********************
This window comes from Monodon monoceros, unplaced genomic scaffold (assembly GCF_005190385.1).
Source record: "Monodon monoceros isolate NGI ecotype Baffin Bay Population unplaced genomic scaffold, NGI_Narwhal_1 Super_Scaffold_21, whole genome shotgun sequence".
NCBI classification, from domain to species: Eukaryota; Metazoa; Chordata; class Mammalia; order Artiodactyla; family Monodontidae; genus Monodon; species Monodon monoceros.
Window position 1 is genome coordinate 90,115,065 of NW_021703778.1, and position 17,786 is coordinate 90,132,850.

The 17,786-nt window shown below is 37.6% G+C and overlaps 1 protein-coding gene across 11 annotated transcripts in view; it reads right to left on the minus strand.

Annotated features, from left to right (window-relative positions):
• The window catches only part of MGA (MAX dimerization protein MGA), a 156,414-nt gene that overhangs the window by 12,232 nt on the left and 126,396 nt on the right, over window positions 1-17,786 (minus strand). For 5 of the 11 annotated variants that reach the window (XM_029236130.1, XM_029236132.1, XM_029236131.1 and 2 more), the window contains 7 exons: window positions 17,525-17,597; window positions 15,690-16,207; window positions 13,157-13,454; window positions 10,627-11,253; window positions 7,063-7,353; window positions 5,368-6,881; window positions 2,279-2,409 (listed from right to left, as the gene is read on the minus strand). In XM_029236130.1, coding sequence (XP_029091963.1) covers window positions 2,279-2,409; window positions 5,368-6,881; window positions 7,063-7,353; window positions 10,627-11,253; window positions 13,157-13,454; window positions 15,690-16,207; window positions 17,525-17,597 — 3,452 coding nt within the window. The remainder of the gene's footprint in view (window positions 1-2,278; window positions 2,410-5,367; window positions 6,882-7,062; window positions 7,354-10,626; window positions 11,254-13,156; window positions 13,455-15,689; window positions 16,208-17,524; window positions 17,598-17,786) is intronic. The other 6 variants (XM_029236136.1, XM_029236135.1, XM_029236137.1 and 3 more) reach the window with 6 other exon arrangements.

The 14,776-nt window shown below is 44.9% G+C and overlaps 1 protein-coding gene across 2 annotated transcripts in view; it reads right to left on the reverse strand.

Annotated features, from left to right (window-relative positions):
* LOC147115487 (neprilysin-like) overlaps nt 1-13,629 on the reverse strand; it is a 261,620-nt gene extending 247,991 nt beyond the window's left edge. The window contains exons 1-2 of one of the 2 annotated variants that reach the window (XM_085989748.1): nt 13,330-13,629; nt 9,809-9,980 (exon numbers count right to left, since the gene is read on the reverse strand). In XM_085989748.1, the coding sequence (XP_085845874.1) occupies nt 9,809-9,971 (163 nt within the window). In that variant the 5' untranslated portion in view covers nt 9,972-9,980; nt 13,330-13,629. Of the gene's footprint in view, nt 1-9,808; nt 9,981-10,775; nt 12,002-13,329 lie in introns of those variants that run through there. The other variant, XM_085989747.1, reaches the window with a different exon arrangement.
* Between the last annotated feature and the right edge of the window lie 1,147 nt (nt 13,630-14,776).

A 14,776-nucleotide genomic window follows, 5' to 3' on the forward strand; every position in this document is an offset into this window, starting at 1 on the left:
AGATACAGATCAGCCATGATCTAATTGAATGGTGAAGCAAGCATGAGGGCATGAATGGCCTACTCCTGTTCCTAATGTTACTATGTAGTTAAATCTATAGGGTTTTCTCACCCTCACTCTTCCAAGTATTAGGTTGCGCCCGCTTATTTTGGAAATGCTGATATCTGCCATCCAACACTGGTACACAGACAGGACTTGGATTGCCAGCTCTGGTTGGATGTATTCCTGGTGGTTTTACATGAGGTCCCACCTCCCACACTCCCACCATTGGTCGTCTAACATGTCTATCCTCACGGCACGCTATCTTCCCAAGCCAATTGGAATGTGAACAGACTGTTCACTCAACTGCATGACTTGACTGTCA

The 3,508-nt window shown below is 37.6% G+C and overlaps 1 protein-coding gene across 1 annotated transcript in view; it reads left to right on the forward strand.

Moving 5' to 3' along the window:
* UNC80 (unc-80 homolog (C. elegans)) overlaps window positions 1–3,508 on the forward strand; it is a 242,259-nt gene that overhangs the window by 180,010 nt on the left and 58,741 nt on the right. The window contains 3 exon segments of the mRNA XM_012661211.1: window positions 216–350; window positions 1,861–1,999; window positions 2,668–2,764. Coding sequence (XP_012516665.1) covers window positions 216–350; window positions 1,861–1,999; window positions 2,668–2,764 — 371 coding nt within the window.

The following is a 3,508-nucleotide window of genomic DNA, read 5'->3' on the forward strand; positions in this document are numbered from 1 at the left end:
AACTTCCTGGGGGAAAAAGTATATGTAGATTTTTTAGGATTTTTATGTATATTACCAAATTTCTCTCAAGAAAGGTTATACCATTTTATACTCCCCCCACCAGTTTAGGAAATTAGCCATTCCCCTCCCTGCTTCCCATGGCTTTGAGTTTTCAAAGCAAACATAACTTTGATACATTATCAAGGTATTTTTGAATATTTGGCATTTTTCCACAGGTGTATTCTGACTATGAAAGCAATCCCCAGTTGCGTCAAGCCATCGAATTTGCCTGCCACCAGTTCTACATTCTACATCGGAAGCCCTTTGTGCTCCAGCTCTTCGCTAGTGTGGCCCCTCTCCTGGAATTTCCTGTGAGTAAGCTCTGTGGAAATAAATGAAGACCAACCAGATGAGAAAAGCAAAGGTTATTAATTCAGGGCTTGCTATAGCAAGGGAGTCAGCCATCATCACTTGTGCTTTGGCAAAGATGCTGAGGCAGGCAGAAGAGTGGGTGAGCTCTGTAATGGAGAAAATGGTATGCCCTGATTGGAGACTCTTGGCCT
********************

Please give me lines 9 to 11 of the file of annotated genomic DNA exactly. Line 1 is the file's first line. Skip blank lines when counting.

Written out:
Annotated features, from left to right (window-relative positions):
* LOC147115487 (neprilysin-like) overlaps nt 1-13,629 on the reverse strand; it is a 261,620-nt gene extending 247,991 nt beyond the window's left edge. The window contains exons 1-2 of one of the 2 annotated variants that reach the window (XM_085989748.1): nt 13,330-13,629; nt 9,809-9,980 (exon numbers count right to left, since the gene is read on the reverse strand). In XM_085989748.1, the coding sequence (XP_085845874.1) occupies nt 9,809-9,971 (163 nt within the window). In that variant the 5' untranslated portion in view covers nt 9,972-9,980; nt 13,330-13,629. Of the gene's footprint in view, nt 1-9,808; nt 9,981-10,775; nt 12,002-13,329 lie in introns of those variants that run through there. The other variant, XM_085989747.1, reaches the window with a different exon arrangement.
* Between the last annotated feature and the right edge of the window lie 1,147 nt (nt 13,630-14,776).